Straightening out title of home with 3 owners

MAILBAG

Mailbag

February 23, 2003

Dear Mr. Azrael:

In 1990, my husband and I arranged for the purchase of a house in Anne Arundel County, naming him, myself and two of our children as four-way ownership.

In 1991 my husband died, naming me as his beneficiary. At his death and subsequent probate of his will, do I now own 50 percent of the house? Or is ownership now divided between the three surviving owners?

What will I have if the house is sold?

What will happen to my share when I die and what arrangement should be made regarding the house in my will?

Thanks for any advice you might care to give.

Gloria McPartlin Catonsville

Dear Mrs. McPartlin:

You need to consult the 1990 title deed to determine the ownership rights of you and your children in the home.

The deed may provide that you and your late husband owned a one-half interest and your children owned the other half.

In that case, when your husband died, you would own a 50 percent interest.

It's more probable that the title deed provides that the four family members all were equal joint tenants, each owning a 25 percent interest with right of survivorship.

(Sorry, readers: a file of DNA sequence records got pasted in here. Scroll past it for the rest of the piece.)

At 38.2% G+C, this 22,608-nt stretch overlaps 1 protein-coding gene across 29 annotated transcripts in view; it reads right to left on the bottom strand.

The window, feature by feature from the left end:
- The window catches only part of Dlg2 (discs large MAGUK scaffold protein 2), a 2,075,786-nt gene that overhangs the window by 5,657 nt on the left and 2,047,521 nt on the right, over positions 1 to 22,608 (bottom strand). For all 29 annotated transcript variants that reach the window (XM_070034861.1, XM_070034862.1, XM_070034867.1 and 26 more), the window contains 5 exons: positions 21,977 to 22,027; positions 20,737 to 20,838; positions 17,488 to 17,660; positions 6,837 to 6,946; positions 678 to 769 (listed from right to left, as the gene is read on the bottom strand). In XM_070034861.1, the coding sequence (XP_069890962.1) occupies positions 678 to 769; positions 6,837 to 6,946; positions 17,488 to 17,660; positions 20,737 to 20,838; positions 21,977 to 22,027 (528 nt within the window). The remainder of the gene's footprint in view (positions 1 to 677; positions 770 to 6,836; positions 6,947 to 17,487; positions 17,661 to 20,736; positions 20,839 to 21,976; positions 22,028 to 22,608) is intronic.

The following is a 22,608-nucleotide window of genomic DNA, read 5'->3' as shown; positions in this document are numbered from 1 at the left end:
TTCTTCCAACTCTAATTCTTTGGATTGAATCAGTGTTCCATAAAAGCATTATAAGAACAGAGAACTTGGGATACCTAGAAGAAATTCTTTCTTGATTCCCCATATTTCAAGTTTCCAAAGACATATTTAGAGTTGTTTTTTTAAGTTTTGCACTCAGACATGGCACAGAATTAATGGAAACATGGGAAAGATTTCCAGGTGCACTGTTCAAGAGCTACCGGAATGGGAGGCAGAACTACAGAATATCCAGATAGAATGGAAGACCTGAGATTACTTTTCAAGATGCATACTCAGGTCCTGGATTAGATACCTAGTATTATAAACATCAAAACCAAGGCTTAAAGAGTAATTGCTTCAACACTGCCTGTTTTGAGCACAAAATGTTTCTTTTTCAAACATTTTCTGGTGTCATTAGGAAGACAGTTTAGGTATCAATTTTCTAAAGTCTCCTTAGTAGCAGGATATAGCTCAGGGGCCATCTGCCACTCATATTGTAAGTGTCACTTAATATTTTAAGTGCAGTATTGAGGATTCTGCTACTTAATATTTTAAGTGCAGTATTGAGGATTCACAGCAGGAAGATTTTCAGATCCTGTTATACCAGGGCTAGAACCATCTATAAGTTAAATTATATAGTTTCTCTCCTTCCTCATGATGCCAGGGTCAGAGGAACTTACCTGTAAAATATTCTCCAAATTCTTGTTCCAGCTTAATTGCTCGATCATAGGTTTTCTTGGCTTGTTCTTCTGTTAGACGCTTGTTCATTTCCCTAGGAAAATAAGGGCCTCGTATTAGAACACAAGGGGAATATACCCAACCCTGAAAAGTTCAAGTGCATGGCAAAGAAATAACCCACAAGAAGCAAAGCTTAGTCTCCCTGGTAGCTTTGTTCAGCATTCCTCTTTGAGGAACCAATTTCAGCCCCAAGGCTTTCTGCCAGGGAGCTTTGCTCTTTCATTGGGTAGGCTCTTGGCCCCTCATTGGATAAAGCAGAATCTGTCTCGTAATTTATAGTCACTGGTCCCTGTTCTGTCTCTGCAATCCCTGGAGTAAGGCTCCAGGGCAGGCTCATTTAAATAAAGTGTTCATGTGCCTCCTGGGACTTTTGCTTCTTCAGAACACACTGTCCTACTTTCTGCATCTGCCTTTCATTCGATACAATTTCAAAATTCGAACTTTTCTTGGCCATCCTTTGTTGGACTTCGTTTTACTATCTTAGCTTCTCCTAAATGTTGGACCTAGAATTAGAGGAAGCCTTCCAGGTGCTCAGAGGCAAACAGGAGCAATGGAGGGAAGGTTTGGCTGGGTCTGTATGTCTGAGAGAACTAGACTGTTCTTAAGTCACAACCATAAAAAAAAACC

In that case, after your husband's death, you and your two children each own an undivided, one-third interest in the home.

In a joint tenancy, your property interest will pass to the surviving joint tenants upon your death.

You cannot change the joint tenancy by your will. But you can break a joint tenancy by conveying your interest by deed during your lifetime.

Should you want to will your interest in the home to one of your children or to someone else, an attorney can assist you by preparing legal documents to accomplish your objective.

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